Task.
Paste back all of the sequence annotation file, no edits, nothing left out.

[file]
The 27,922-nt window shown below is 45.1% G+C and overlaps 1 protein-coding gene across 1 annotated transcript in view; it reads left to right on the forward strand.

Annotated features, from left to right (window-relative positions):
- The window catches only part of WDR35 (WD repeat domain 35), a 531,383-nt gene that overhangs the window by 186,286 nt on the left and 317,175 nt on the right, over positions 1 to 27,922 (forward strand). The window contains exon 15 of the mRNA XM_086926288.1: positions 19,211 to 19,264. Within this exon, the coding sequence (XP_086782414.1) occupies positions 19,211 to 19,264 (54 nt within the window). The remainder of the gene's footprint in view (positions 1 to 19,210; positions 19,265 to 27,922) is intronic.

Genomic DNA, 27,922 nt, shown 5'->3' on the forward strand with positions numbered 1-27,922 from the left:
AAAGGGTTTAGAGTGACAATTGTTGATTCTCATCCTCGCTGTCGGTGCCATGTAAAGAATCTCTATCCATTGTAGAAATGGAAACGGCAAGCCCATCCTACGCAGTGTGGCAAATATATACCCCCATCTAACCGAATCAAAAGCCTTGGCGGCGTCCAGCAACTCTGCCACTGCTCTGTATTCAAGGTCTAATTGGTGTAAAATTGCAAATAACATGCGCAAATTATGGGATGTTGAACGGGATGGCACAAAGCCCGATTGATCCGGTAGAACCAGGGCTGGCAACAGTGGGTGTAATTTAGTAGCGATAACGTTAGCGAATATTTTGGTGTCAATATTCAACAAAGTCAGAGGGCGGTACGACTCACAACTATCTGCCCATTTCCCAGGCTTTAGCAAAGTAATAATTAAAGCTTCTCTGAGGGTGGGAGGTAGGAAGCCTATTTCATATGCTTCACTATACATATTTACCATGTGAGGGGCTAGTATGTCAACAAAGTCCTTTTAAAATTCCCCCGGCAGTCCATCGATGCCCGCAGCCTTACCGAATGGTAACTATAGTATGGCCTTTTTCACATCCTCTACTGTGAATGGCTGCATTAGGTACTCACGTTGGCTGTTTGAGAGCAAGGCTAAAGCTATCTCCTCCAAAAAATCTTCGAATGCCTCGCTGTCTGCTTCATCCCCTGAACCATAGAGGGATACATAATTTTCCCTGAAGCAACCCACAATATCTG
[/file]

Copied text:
The 27,922-nt window shown below is 45.1% G+C and overlaps 1 protein-coding gene across 1 annotated transcript in view; it reads left to right on the forward strand.

Annotated features, from left to right (window-relative positions):
- The window catches only part of WDR35 (WD repeat domain 35), a 531,383-nt gene that overhangs the window by 186,286 nt on the left and 317,175 nt on the right, over positions 1 to 27,922 (forward strand). The window contains exon 15 of the mRNA XM_086926288.1: positions 19,211 to 19,264. Within this exon, the coding sequence (XP_086782414.1) occupies positions 19,211 to 19,264 (54 nt within the window). The remainder of the gene's footprint in view (positions 1 to 19,210; positions 19,265 to 27,922) is intronic.

Genomic DNA, 27,922 nt, shown 5'->3' on the forward strand with positions numbered 1-27,922 from the left:
AAAGGGTTTAGAGTGACAATTGTTGATTCTCATCCTCGCTGTCGGTGCCATGTAAAGAATCTCTATCCATTGTAGAAATGGAAACGGCAAGCCCATCCTACGCAGTGTGGCAAATATATACCCCCATCTAACCGAATCAAAAGCCTTGGCGGCGTCCAGCAACTCTGCCACTGCTCTGTATTCAAGGTCTAATTGGTGTAAAATTGCAAATAACATGCGCAAATTATGGGATGTTGAACGGGATGGCACAAAGCCCGATTGATCCGGTAGAACCAGGGCTGGCAACAGTGGGTGTAATTTAGTAGCGATAACGTTAGCGAATATTTTGGTGTCAATATTCAACAAAGTCAGAGGGCGGTACGACTCACAACTATCTGCCCATTTCCCAGGCTTTAGCAAAGTAATAATTAAAGCTTCTCTGAGGGTGGGAGGTAGGAAGCCTATTTCATATGCTTCACTATACATATTTACCATGTGAGGGGCTAGTATGTCAACAAAGTCCTTTTAAAATTCCCCCGGCAGTCCATCGATGCCCGCAGCCTTACCGAATGGTAACTATAGTATGGCCTTTTTCACATCCTCTACTGTGAATGGCTGCATTAGGTACTCACGTTGGCTGTTTGAGAGCAAGGCTAAAGCTATCTCCTCCAAAAAATCTTCGAATGCCTCGCTGTCTGCTTCATCCCCTGAACCATAGAGGGATACATAATTTTCCCTGAAGCAACCCACAATATCTG